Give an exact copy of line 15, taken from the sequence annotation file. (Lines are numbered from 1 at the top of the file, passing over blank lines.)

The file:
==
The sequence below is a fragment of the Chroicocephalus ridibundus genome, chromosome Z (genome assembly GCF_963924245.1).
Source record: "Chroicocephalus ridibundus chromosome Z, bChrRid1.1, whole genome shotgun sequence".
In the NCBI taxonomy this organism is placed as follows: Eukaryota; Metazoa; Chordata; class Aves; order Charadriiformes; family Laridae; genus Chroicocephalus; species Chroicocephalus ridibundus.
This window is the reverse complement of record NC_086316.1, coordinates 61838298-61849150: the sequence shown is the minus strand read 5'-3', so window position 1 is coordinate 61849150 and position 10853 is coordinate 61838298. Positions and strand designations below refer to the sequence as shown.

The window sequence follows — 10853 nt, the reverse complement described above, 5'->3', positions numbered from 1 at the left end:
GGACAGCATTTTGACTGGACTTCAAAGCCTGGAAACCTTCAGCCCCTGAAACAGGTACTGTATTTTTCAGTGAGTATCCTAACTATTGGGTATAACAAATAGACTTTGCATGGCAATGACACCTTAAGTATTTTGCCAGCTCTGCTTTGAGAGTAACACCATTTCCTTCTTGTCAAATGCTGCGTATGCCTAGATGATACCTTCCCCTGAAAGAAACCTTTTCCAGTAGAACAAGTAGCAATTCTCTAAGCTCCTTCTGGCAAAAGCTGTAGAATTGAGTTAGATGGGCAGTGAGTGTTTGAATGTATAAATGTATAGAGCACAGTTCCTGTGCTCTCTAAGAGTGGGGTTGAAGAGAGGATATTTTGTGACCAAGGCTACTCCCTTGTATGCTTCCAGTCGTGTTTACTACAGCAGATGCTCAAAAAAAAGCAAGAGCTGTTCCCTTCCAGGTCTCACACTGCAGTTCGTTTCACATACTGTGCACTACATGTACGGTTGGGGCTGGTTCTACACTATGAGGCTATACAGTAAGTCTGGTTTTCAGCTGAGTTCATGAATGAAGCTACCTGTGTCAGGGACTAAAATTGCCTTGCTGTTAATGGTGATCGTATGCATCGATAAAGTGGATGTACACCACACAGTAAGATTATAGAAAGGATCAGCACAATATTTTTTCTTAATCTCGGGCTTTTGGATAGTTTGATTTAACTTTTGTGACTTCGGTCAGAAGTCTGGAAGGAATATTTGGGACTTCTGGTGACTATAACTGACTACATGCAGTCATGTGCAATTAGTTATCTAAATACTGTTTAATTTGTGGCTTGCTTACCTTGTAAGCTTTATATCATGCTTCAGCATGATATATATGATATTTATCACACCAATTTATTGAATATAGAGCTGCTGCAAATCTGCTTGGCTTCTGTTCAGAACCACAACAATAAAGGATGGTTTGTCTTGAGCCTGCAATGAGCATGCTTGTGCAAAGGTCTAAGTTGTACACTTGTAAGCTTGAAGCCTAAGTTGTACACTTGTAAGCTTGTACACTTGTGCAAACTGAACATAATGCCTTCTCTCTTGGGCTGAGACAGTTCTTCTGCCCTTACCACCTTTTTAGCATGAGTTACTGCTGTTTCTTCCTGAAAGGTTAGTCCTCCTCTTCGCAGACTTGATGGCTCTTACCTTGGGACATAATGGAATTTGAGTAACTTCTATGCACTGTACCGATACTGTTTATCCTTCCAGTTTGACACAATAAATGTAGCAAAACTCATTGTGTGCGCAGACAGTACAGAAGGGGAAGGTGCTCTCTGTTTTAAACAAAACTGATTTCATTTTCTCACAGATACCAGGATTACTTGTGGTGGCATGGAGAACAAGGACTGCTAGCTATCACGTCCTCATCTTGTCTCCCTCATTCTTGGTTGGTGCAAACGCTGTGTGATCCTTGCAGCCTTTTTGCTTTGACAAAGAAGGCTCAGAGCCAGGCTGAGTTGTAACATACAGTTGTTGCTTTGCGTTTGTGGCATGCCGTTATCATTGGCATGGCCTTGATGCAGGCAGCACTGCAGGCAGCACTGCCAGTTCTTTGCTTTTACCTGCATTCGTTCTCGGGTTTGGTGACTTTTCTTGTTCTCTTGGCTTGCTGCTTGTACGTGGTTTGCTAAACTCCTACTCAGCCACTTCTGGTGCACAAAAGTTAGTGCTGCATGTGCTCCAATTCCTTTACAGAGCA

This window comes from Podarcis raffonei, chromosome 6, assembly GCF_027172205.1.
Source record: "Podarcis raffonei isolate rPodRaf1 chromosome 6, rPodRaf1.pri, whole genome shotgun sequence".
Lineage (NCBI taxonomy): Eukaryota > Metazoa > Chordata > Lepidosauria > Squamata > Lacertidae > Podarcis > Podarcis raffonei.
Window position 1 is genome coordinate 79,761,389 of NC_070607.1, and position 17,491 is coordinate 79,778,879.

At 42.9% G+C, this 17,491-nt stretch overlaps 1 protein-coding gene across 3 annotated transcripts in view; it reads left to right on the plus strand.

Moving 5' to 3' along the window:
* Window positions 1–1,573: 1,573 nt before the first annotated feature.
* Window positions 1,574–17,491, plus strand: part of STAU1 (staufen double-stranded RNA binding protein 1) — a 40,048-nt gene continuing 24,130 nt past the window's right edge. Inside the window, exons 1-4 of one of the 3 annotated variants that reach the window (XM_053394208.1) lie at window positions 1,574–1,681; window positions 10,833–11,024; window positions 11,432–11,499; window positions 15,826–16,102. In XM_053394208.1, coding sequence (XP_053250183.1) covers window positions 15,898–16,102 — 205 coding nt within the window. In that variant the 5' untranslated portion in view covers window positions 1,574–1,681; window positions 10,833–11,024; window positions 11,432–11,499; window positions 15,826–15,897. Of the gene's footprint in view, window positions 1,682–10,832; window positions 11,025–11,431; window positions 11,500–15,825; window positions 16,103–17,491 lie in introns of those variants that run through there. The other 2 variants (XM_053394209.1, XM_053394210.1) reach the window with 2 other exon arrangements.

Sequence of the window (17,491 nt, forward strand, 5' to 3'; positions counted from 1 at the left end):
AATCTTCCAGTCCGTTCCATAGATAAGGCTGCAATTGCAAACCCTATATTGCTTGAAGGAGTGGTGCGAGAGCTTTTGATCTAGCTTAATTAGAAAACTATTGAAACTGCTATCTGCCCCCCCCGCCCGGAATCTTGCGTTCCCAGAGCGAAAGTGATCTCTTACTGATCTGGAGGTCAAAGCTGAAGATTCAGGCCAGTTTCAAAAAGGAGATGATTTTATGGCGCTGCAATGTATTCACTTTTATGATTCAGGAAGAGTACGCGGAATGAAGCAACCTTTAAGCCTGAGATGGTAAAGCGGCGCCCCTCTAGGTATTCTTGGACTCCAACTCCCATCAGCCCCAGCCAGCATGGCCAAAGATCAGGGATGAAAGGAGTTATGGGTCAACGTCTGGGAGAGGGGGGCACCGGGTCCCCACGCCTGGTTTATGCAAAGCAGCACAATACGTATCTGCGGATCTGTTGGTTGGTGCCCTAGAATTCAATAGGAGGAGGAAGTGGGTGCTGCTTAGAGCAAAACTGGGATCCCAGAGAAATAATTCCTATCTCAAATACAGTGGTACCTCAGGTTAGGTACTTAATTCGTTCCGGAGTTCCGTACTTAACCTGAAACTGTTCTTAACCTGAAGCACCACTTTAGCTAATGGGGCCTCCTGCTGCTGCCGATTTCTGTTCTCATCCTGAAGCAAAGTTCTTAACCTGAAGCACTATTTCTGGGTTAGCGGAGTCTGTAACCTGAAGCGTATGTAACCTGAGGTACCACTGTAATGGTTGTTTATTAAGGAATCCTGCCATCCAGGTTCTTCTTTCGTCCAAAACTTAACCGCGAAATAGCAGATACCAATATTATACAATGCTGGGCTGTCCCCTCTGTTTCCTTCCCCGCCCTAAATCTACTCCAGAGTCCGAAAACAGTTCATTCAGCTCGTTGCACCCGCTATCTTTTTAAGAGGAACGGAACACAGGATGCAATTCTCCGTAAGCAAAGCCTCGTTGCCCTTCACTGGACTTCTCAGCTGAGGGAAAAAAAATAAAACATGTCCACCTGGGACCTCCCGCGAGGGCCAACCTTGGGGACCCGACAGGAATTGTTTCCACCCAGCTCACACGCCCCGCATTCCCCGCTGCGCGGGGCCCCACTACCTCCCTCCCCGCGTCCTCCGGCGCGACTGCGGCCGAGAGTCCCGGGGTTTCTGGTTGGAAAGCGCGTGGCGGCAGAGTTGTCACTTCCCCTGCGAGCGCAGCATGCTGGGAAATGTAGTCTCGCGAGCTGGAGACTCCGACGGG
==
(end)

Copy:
Sequence of the window (17,491 nt, forward strand, 5' to 3'; positions counted from 1 at the left end):